Halfway through term mayor sees hope for city
When Anthony J. Dolce took office as mayor of Dunkirk in 2012, he had a good idea of what was in front of him. After serving as a councilman for almost 10 years before becoming mayor, including the last two as the at-large member, Dolce had experience in City Hall.
With some two years left in his term, Dolce is hoping some plans that have been in the works become reality. The harbor area, including the area from the CSX tracks to Lake Erie from Main Street to Brigham Road, is considered to be a key part of development in the city.
Developing the former Bertges property owned by the Dunkirk Local Development Corporation, along with the city-owned property between the Clarion Hotel, Marina and Conference Center and Tim Hortons is a work in progress, according to Dolce.
“We have been in talks with a potential developer for the Bertges site. The goal would be mixed use; office space, possibly retail and condos possibly,” the mayor told the OBSERVER recently. “That’s one thing we’ve been working on.”
Trying to secure a SUNY 2020 grant for a research vessel, museum and science labs to fill the hole between the Clarion Tim Hortons is in the works again.
“The state has announced another round of SUNY 2020 funding. If we can develop those two areas, not only could it lead to future development down the road, it basically fills in those two gaps along the waterfront and that would solidify that,” Dolce explained. “Being on the waterfront is a natural attraction to many people, that’s something we’re really looking to market. I think we have a great team that’s out there making those phone calls, forming those relationships. Again, being in that wait-and-see pattern, I think some people are just holding out.”
The recent announcement by Gov. Andrew Cuomo concerning NRG and its future was good news for the city, according to Dolce.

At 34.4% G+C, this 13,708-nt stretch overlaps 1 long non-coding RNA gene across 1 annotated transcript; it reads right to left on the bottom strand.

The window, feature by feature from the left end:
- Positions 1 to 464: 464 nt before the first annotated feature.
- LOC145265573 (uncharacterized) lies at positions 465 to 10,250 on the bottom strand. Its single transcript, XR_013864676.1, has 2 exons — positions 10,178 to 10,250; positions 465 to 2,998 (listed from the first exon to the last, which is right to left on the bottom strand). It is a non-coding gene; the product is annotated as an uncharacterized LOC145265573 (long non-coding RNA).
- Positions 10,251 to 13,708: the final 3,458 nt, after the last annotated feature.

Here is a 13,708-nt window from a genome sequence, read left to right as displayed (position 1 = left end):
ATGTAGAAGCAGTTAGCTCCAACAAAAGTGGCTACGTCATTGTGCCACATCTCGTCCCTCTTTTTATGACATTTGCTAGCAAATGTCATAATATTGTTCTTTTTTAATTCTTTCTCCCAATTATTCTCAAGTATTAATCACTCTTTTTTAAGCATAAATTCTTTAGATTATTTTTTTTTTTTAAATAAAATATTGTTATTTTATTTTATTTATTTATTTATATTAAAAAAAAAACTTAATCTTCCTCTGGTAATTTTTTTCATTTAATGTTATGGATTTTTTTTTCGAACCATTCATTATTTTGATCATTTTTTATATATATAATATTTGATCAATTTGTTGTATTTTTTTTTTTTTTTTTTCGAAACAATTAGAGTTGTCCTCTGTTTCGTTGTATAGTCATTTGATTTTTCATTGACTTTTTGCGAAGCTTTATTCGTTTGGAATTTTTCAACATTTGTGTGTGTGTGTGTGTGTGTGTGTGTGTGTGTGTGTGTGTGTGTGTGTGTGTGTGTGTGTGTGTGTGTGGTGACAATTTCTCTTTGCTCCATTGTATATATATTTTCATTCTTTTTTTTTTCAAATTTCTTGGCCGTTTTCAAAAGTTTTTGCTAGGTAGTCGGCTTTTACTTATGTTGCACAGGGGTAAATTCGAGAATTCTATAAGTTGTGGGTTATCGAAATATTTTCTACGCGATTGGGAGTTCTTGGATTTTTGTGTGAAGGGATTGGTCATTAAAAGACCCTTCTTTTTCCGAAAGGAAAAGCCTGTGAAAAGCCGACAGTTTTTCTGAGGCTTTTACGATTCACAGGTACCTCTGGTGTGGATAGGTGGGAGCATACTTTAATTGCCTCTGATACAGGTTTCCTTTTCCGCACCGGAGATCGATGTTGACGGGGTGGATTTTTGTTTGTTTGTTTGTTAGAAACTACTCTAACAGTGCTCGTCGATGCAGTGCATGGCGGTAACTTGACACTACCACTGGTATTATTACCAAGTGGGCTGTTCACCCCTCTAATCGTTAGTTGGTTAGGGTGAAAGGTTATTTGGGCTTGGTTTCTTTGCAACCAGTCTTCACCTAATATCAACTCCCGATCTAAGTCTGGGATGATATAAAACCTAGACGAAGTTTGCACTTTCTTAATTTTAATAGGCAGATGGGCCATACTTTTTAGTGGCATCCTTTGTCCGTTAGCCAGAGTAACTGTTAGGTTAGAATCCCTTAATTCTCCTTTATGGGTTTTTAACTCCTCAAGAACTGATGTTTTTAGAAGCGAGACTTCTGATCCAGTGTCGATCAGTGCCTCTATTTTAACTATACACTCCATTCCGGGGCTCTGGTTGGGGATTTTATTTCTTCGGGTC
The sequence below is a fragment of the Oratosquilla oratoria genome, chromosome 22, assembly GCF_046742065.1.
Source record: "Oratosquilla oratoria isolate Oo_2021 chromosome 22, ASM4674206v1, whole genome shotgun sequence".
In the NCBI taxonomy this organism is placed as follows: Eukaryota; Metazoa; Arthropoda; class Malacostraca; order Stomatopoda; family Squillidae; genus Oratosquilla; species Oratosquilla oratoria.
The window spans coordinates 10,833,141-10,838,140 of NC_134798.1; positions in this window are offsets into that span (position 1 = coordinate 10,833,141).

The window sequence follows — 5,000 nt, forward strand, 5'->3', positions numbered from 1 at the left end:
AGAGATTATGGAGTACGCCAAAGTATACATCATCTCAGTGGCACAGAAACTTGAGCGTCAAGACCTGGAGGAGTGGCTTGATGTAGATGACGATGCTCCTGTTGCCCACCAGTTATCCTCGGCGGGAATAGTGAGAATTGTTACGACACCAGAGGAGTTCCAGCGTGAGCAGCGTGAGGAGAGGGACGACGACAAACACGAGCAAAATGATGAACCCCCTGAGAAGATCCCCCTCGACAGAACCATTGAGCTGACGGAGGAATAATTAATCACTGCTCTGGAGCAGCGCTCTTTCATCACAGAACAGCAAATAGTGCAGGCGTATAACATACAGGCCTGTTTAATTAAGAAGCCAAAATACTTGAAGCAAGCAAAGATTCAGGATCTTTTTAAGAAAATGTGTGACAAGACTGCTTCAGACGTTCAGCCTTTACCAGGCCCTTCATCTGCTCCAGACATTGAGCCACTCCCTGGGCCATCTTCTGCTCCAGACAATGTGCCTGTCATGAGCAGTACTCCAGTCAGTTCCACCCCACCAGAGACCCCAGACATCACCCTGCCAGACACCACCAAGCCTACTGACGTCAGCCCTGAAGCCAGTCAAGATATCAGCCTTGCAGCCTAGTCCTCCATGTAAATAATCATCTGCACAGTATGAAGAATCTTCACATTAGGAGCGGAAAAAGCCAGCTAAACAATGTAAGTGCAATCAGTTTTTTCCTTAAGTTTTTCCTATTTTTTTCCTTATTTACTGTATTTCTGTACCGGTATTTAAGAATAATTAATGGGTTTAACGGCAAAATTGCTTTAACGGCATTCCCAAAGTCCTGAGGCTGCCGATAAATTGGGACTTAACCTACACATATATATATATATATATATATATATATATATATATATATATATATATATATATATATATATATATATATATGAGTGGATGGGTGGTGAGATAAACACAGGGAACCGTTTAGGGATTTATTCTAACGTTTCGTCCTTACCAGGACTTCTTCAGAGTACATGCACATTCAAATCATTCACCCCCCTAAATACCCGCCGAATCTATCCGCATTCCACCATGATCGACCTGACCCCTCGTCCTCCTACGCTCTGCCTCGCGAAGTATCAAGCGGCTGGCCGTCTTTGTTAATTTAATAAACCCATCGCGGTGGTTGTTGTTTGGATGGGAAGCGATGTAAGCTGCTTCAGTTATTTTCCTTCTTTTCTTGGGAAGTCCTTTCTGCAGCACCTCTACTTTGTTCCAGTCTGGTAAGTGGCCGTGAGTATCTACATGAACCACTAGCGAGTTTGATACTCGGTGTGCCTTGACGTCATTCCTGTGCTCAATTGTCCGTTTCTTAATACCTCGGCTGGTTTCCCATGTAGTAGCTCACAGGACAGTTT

“Now that we know we’re going to be stable, that should encourage developers to plant some roots here with confidence,” he explained. “We’ve had some wonderful success with grants and those help us repurpose buildings and hopefully even build a new one. This Main Street grant is a good opportunity if we can encourage businesses to rehab their facades, there’s even some interior work that can be done with those funds.”
With the city looking to draw tourists and their dollars to the harbor area, Dolce was asked if the current makeup and use of the area, including the Coburn Block, low-income housing and multiple churches, can fit in with development plans.
“We believe it can, it’s not easy by any means, but in the conversations we’ve had with SUNY Fredonia about the lot they’re interested in, and the potential developer for the Bertges site, they haven’t said that’s a concern of theirs,” he replied. “What we want to do to try and make it more appealing is use the New York Main Street grant to try and dress up the Coburn Block and make it more appealing to developers, tourists and what not. The Main Street grant is specifically for your Main Street, for us Central Avenue, two blocks, three blocks either way.”
The 300 block of Central Avenue is another area that has seen better times. The fire that destroyed the former Masonic Temple building along with neighboring One Liberty Square has left a big hole to fill.